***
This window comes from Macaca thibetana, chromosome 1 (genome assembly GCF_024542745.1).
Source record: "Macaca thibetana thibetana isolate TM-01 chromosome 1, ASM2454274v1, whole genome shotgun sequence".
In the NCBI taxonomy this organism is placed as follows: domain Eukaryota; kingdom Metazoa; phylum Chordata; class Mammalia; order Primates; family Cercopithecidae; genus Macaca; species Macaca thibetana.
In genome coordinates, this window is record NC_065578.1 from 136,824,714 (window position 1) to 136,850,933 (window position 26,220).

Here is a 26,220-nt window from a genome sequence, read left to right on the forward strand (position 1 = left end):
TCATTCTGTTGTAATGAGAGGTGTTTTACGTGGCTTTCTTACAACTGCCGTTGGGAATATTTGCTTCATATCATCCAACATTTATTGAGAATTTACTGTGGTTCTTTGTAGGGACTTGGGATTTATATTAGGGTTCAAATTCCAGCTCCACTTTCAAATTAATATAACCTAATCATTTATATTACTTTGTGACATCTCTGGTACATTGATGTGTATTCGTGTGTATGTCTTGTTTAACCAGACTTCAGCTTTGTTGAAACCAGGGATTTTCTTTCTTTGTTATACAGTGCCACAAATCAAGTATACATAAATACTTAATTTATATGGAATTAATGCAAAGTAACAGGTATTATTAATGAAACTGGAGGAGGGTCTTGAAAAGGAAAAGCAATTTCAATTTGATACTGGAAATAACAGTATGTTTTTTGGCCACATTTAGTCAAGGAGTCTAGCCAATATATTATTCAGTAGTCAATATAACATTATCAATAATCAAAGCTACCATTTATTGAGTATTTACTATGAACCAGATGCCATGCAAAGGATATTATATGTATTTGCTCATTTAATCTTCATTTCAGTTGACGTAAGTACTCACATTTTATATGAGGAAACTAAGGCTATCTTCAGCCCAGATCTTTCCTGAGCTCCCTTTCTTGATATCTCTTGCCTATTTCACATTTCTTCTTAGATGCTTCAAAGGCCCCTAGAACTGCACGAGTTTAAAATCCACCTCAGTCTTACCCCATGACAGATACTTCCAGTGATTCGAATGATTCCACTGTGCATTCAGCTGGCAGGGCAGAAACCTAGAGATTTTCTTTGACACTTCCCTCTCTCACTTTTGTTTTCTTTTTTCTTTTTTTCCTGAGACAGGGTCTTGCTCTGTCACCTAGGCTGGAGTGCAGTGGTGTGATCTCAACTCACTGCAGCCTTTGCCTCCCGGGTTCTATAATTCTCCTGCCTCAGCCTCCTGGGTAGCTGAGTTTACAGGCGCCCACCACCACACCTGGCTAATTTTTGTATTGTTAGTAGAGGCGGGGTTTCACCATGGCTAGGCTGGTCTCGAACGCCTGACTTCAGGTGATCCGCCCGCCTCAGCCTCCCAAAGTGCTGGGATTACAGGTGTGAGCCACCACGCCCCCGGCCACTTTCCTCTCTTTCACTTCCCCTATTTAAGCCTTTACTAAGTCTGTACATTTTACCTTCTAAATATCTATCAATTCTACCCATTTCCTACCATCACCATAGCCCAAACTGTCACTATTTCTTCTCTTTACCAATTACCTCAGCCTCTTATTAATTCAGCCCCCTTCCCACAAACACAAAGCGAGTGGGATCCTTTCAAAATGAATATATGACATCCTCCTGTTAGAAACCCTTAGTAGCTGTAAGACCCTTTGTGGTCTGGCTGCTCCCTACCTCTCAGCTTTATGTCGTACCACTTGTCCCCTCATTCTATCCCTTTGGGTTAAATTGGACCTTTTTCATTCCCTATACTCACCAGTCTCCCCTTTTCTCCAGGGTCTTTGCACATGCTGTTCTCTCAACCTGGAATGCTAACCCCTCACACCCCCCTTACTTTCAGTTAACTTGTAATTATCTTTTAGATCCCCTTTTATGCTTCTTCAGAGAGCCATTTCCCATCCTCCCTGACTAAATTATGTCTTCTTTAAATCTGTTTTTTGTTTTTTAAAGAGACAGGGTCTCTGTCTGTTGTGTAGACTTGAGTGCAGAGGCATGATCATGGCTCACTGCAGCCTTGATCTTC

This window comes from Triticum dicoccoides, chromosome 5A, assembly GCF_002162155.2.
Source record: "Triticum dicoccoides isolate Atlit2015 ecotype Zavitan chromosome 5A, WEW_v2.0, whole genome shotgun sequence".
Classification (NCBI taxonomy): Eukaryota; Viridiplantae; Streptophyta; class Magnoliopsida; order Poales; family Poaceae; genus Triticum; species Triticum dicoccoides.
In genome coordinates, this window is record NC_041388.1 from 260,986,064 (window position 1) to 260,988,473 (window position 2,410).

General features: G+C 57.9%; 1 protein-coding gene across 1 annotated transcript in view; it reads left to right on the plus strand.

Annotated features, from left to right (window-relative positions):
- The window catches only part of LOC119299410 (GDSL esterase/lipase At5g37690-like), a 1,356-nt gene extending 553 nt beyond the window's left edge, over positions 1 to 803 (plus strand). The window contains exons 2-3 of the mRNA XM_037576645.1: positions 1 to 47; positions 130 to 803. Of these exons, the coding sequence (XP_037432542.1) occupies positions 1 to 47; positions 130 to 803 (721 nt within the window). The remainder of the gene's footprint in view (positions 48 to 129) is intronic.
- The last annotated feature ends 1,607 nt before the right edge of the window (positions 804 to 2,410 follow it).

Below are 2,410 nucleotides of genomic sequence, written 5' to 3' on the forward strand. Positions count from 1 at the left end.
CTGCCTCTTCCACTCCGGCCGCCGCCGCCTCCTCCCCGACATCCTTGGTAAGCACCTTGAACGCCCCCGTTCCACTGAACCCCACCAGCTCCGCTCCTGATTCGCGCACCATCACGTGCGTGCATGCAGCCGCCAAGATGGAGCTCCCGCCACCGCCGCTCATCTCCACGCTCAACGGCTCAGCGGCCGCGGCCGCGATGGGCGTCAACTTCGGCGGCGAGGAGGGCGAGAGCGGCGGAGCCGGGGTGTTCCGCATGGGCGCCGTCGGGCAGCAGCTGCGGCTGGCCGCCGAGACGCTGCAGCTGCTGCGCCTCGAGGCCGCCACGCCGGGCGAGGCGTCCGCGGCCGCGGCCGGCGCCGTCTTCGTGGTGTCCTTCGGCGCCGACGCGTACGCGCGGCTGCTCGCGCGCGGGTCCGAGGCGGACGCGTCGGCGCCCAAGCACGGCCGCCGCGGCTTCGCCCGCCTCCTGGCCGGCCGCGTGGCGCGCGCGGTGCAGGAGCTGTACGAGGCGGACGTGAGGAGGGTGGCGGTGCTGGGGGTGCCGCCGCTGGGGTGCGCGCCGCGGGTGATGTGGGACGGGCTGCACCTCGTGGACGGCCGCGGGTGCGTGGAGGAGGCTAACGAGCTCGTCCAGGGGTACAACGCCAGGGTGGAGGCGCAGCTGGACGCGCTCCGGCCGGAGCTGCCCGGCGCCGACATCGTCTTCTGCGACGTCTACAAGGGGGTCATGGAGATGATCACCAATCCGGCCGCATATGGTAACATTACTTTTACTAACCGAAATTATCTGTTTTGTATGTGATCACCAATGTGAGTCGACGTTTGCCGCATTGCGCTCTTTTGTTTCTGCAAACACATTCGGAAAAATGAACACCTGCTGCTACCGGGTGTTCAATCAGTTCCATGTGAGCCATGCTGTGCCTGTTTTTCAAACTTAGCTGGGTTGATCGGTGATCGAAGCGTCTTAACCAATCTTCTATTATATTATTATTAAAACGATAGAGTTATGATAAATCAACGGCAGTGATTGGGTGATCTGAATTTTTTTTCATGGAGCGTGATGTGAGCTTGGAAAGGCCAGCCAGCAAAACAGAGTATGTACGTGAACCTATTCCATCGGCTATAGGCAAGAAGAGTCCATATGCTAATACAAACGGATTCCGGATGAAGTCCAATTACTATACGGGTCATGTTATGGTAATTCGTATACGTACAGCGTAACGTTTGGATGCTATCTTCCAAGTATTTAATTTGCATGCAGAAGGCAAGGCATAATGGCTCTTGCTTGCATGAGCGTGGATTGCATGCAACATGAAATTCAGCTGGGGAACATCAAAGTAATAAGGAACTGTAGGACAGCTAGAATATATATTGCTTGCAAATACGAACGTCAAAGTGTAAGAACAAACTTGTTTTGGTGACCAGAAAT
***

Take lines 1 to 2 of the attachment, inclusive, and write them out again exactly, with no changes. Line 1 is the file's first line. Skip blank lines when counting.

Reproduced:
This window comes from Macaca thibetana, chromosome 1 (genome assembly GCF_024542745.1).
Source record: "Macaca thibetana thibetana isolate TM-01 chromosome 1, ASM2454274v1, whole genome shotgun sequence".